Without psychosocial support during high-risk pregnancies, women struggle with their fears while feeling isolated and worried, research finds.
About 15% of pregnancies worldwide are high-risk, making premature delivery, low infant birthweight, and other poor outcomes more likely. In the United States, 10% of pregnant women require hospitalization because they have hyperemesis gravidarum, preeclampsia, kidney infections, gestational diabetes, or are at risk for imminent delivery, among other conditions.
Rutgers researchers say keeping anxiety and stress to a minimum during pregnancy is important but is especially critical for high-risk pregnancies where it is believed to be a factor in premature birth.
Mind tricks and minimal guidance
The researchers interviewed 16 women hospitalized during high-risk pregnancies and found that trying to manage their emotions by themselves added an additional burden to an already stressful experience. The in-depth interviews are designed to elicit rich interpersonal data. A sample of 16 is typical of the phenomenological research method they used.
The women stifled their emotional expression with their medical providers to enact being a good “mother” and to be a “good patient.”
The study’s participants included heterosexual women ages 21 to 42 from diverse racial and ethnic groups. The researchers analyzed how they tried to manage their emotions, what rationales they used, and how they interpreted advice from health care providers and family members.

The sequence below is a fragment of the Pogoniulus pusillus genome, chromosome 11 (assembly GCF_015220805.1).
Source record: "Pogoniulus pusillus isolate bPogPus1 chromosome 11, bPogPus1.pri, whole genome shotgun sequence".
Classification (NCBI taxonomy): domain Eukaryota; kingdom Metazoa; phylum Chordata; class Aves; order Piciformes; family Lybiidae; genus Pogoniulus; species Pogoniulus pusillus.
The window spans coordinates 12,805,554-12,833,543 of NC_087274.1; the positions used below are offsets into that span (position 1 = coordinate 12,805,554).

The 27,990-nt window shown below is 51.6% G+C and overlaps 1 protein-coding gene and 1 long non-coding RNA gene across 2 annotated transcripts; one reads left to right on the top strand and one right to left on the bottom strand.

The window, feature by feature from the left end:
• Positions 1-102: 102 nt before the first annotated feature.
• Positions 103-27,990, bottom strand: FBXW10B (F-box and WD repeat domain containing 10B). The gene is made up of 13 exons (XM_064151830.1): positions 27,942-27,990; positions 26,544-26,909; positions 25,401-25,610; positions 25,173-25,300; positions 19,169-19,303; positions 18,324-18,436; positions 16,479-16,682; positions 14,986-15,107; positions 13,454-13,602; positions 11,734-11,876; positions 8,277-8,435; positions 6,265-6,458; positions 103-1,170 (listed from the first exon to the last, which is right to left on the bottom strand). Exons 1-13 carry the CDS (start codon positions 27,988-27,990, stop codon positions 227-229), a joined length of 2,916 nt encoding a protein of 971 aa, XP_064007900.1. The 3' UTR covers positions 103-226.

“We noticed a common theme among the women we spoke to—they were trying to force themselves to feel certain emotions like ‘thinking positive’ while trying to perform mind tricks to get themselves there,” says Judith McCoyd, lead author of the study and associate professor at the Rutgers University School of Social Work. “More surprisingly, the women informed us that they did not receive explicit advice on how to cope, think positive, or calm down.”
What support would ease these high-risk pregnancies?
The researchers suggest that professional intervention using visualization, mindfulness, cognitive-behavioral work, and/or Acceptance Commitment Therapy, a type of psychotherapy that helps you accept difficulties, may all be useful interventions to try with this vulnerable group.
Aside from anxiety or depressive symptoms, the women experienced an inherent dilemma—needing to choose between two options and feeling that neither is good. This could include believing they must think positively to enhance fetal health despite their anxiety, sadness, and their fears that this could harm the fetus; feeling responsible for housework yet being told not to do it; and needing medical treatments they feared would harm their fetus.
The women also stifled their emotional expression with their medical providers to enact being a good “mother” and to be a “good patient.” To try to manage their emotions, the women expended tremendous energy, leaving themselves depleted and less able to cope.
The researchers say women considering pregnancy should think about what emotional support they might receive if they have a high-risk pregnancy. Women can speak with their obstetrician-gynecologist about receiving consistent medical and psychosocial care, and ask for a health navigator, perinatal social worker, or an integrated behavioral health specialist if they require hospitalization, McCoyd says.
The study appears in the journal Psychology of Women Quarterly.
Source: Rutgers University